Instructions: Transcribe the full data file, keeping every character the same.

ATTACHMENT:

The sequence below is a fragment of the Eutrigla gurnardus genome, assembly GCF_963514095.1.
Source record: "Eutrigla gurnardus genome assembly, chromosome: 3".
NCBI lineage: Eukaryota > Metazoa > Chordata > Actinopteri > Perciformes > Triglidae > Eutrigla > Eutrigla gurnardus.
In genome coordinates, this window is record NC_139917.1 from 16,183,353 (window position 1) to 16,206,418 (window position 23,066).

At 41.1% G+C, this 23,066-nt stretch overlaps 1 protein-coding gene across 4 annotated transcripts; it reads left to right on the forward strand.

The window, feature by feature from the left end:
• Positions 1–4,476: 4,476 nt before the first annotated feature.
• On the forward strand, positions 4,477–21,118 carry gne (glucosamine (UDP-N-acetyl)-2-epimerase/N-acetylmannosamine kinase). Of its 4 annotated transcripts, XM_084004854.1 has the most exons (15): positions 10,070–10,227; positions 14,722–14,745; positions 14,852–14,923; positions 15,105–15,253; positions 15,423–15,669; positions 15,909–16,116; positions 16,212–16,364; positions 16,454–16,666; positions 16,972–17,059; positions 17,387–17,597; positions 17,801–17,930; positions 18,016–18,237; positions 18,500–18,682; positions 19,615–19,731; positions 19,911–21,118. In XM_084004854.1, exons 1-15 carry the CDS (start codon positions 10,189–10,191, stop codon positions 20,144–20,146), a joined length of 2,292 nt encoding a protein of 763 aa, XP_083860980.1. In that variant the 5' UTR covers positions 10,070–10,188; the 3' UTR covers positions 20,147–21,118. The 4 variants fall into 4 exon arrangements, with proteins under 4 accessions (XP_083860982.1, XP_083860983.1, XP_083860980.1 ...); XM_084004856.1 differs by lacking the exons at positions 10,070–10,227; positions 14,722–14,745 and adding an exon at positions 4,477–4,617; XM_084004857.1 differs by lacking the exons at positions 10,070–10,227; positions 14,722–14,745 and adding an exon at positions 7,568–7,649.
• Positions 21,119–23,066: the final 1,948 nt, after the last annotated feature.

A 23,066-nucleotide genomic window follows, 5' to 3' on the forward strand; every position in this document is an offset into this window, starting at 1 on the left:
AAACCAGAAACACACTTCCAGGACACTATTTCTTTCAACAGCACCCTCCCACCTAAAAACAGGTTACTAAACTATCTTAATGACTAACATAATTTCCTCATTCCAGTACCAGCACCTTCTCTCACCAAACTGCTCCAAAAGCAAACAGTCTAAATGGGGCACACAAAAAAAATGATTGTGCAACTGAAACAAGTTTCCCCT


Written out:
The sequence below is a fragment of the Eutrigla gurnardus genome, assembly GCF_963514095.1.
Source record: "Eutrigla gurnardus genome assembly, chromosome: 3".
NCBI lineage: Eukaryota > Metazoa > Chordata > Actinopteri > Perciformes > Triglidae > Eutrigla > Eutrigla gurnardus.
In genome coordinates, this window is record NC_139917.1 from 16,183,353 (window position 1) to 16,206,418 (window position 23,066).

At 41.1% G+C, this 23,066-nt stretch overlaps 1 protein-coding gene across 4 annotated transcripts; it reads left to right on the forward strand.

The window, feature by feature from the left end:
• Positions 1–4,476: 4,476 nt before the first annotated feature.
• On the forward strand, positions 4,477–21,118 carry gne (glucosamine (UDP-N-acetyl)-2-epimerase/N-acetylmannosamine kinase). Of its 4 annotated transcripts, XM_084004854.1 has the most exons (15): positions 10,070–10,227; positions 14,722–14,745; positions 14,852–14,923; positions 15,105–15,253; positions 15,423–15,669; positions 15,909–16,116; positions 16,212–16,364; positions 16,454–16,666; positions 16,972–17,059; positions 17,387–17,597; positions 17,801–17,930; positions 18,016–18,237; positions 18,500–18,682; positions 19,615–19,731; positions 19,911–21,118. In XM_084004854.1, exons 1-15 carry the CDS (start codon positions 10,189–10,191, stop codon positions 20,144–20,146), a joined length of 2,292 nt encoding a protein of 763 aa, XP_083860980.1. In that variant the 5' UTR covers positions 10,070–10,188; the 3' UTR covers positions 20,147–21,118. The 4 variants fall into 4 exon arrangements, with proteins under 4 accessions (XP_083860982.1, XP_083860983.1, XP_083860980.1 ...); XM_084004856.1 differs by lacking the exons at positions 10,070–10,227; positions 14,722–14,745 and adding an exon at positions 4,477–4,617; XM_084004857.1 differs by lacking the exons at positions 10,070–10,227; positions 14,722–14,745 and adding an exon at positions 7,568–7,649.
• Positions 21,119–23,066: the final 1,948 nt, after the last annotated feature.

A 23,066-nucleotide genomic window follows, 5' to 3' on the forward strand; every position in this document is an offset into this window, starting at 1 on the left:
AAACCAGAAACACACTTCCAGGACACTATTTCTTTCAACAGCACCCTCCCACCTAAAAACAGGTTACTAAACTATCTTAATGACTAACATAATTTCCTCATTCCAGTACCAGCACCTTCTCTCACCAAACTGCTCCAAAAGCAAACAGTCTAAATGGGGCACACAAAAAAAATGATTGTGCAACTGAAACAAGTTTCCCCT